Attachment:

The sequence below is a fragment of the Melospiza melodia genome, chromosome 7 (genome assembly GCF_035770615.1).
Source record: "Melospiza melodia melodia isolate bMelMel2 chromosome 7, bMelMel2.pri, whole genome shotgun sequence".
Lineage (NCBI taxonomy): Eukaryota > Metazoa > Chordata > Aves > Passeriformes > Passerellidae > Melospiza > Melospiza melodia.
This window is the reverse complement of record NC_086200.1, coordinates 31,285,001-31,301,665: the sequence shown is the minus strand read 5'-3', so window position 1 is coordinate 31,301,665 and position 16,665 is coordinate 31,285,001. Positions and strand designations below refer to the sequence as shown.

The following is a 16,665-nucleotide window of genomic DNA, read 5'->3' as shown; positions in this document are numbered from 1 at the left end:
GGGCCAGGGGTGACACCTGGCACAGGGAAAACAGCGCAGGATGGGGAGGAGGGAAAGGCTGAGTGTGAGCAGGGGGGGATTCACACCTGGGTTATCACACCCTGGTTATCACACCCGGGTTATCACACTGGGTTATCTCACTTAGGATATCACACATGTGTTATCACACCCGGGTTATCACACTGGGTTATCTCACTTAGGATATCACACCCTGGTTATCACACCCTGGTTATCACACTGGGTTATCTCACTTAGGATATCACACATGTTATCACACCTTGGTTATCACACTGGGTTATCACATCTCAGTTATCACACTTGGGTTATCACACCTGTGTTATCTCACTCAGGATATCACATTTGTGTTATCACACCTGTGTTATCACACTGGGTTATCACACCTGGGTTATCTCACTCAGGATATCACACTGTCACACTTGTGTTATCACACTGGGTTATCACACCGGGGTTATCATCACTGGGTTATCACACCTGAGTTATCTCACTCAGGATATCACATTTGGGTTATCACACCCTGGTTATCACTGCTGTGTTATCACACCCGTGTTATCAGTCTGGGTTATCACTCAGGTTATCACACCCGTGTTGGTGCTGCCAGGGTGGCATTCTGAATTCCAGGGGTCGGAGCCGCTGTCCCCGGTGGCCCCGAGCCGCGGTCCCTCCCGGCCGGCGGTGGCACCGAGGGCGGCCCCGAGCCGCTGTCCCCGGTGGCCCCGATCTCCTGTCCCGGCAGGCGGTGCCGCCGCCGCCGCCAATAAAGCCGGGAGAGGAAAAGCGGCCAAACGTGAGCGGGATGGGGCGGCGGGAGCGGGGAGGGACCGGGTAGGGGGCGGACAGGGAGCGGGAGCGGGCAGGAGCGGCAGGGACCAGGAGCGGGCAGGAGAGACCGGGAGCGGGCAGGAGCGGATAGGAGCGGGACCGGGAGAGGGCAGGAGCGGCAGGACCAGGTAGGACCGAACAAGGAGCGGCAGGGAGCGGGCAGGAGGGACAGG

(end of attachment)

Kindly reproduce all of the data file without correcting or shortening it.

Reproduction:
The sequence below is a fragment of the Melospiza melodia genome, chromosome 7 (genome assembly GCF_035770615.1).
Source record: "Melospiza melodia melodia isolate bMelMel2 chromosome 7, bMelMel2.pri, whole genome shotgun sequence".
Lineage (NCBI taxonomy): Eukaryota > Metazoa > Chordata > Aves > Passeriformes > Passerellidae > Melospiza > Melospiza melodia.
This window is the reverse complement of record NC_086200.1, coordinates 31,285,001-31,301,665: the sequence shown is the minus strand read 5'-3', so window position 1 is coordinate 31,301,665 and position 16,665 is coordinate 31,285,001. Positions and strand designations below refer to the sequence as shown.

The following is a 16,665-nucleotide window of genomic DNA, read 5'->3' as shown; positions in this document are numbered from 1 at the left end:
GGGCCAGGGGTGACACCTGGCACAGGGAAAACAGCGCAGGATGGGGAGGAGGGAAAGGCTGAGTGTGAGCAGGGGGGGATTCACACCTGGGTTATCACACCCTGGTTATCACACCCGGGTTATCACACTGGGTTATCTCACTTAGGATATCACACATGTGTTATCACACCCGGGTTATCACACTGGGTTATCTCACTTAGGATATCACACCCTGGTTATCACACCCTGGTTATCACACTGGGTTATCTCACTTAGGATATCACACATGTTATCACACCTTGGTTATCACACTGGGTTATCACATCTCAGTTATCACACTTGGGTTATCACACCTGTGTTATCTCACTCAGGATATCACATTTGTGTTATCACACCTGTGTTATCACACTGGGTTATCACACCTGGGTTATCTCACTCAGGATATCACACTGTCACACTTGTGTTATCACACTGGGTTATCACACCGGGGTTATCATCACTGGGTTATCACACCTGAGTTATCTCACTCAGGATATCACATTTGGGTTATCACACCCTGGTTATCACTGCTGTGTTATCACACCCGTGTTATCAGTCTGGGTTATCACTCAGGTTATCACACCCGTGTTGGTGCTGCCAGGGTGGCATTCTGAATTCCAGGGGTCGGAGCCGCTGTCCCCGGTGGCCCCGAGCCGCGGTCCCTCCCGGCCGGCGGTGGCACCGAGGGCGGCCCCGAGCCGCTGTCCCCGGTGGCCCCGATCTCCTGTCCCGGCAGGCGGTGCCGCCGCCGCCGCCAATAAAGCCGGGAGAGGAAAAGCGGCCAAACGTGAGCGGGATGGGGCGGCGGGAGCGGGGAGGGACCGGGTAGGGGGCGGACAGGGAGCGGGAGCGGGCAGGAGCGGCAGGGACCAGGAGCGGGCAGGAGAGACCGGGAGCGGGCAGGAGCGGATAGGAGCGGGACCGGGAGAGGGCAGGAGCGGCAGGACCAGGTAGGACCGAACAAGGAGCGGCAGGGAGCGGGCAGGAGGGACAGG